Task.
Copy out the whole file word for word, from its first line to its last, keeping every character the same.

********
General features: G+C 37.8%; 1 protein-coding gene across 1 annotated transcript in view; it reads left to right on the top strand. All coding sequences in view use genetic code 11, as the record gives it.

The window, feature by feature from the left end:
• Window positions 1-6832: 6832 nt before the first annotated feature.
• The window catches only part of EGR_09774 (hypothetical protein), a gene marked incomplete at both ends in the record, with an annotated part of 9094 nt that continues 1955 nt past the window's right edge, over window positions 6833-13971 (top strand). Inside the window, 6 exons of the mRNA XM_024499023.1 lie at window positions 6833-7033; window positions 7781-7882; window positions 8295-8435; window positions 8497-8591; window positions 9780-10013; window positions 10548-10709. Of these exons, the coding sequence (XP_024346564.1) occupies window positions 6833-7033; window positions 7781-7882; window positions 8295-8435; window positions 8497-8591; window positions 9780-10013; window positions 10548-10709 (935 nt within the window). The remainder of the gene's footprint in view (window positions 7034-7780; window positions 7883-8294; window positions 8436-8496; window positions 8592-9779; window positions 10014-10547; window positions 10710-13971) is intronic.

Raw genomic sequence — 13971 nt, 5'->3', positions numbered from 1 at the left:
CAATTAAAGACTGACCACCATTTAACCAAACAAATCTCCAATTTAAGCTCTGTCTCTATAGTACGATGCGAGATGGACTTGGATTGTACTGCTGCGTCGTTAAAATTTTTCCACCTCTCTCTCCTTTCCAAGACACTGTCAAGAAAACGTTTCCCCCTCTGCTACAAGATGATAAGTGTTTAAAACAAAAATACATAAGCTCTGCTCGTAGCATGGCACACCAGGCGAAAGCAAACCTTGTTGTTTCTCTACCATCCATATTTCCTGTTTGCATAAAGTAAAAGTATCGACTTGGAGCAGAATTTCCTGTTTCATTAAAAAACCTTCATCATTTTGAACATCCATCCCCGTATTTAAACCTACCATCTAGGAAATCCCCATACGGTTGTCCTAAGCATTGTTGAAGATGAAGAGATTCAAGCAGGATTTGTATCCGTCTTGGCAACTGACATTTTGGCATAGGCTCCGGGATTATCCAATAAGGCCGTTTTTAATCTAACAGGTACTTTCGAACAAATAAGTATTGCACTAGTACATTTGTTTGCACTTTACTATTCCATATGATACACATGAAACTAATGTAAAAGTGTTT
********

General features: G+C 37.8%; 1 protein-coding gene across 1 annotated transcript in view; it reads left to right on the top strand. All coding sequences in view use genetic code 11, as the record gives it.

The window, feature by feature from the left end:
• Window positions 1-6832: 6832 nt before the first annotated feature.
• The window catches only part of EGR_09774 (hypothetical protein), a gene marked incomplete at both ends in the record, with an annotated part of 9094 nt that continues 1955 nt past the window's right edge, over window positions 6833-13971 (top strand). Inside the window, 6 exons of the mRNA XM_024499023.1 lie at window positions 6833-7033; window positions 7781-7882; window positions 8295-8435; window positions 8497-8591; window positions 9780-10013; window positions 10548-10709. Of these exons, the coding sequence (XP_024346564.1) occupies window positions 6833-7033; window positions 7781-7882; window positions 8295-8435; window positions 8497-8591; window positions 9780-10013; window positions 10548-10709 (935 nt within the window). The remainder of the gene's footprint in view (window positions 7034-7780; window positions 7883-8294; window positions 8436-8496; window positions 8592-9779; window positions 10014-10547; window positions 10710-13971) is intronic.

Raw genomic sequence — 13971 nt, 5'->3', positions numbered from 1 at the left:
CAATTAAAGACTGACCACCATTTAACCAAACAAATCTCCAATTTAAGCTCTGTCTCTATAGTACGATGCGAGATGGACTTGGATTGTACTGCTGCGTCGTTAAAATTTTTCCACCTCTCTCTCCTTTCCAAGACACTGTCAAGAAAACGTTTCCCCCTCTGCTACAAGATGATAAGTGTTTAAAACAAAAATACATAAGCTCTGCTCGTAGCATGGCACACCAGGCGAAAGCAAACCTTGTTGTTTCTCTACCATCCATATTTCCTGTTTGCATAAAGTAAAAGTATCGACTTGGAGCAGAATTTCCTGTTTCATTAAAAAACCTTCATCATTTTGAACATCCATCCCCGTATTTAAACCTACCATCTAGGAAATCCCCATACGGTTGTCCTAAGCATTGTTGAAGATGAAGAGATTCAAGCAGGATTTGTATCCGTCTTGGCAACTGACATTTTGGCATAGGCTCCGGGATTATCCAATAAGGCCGTTTTTAATCTAACAGGTACTTTCGAACAAATAAGTATTGCACTAGTACATTTGTTTGCACTTTACTATTCCATATGATACACATGAAACTAATGTAAAAGTGTTT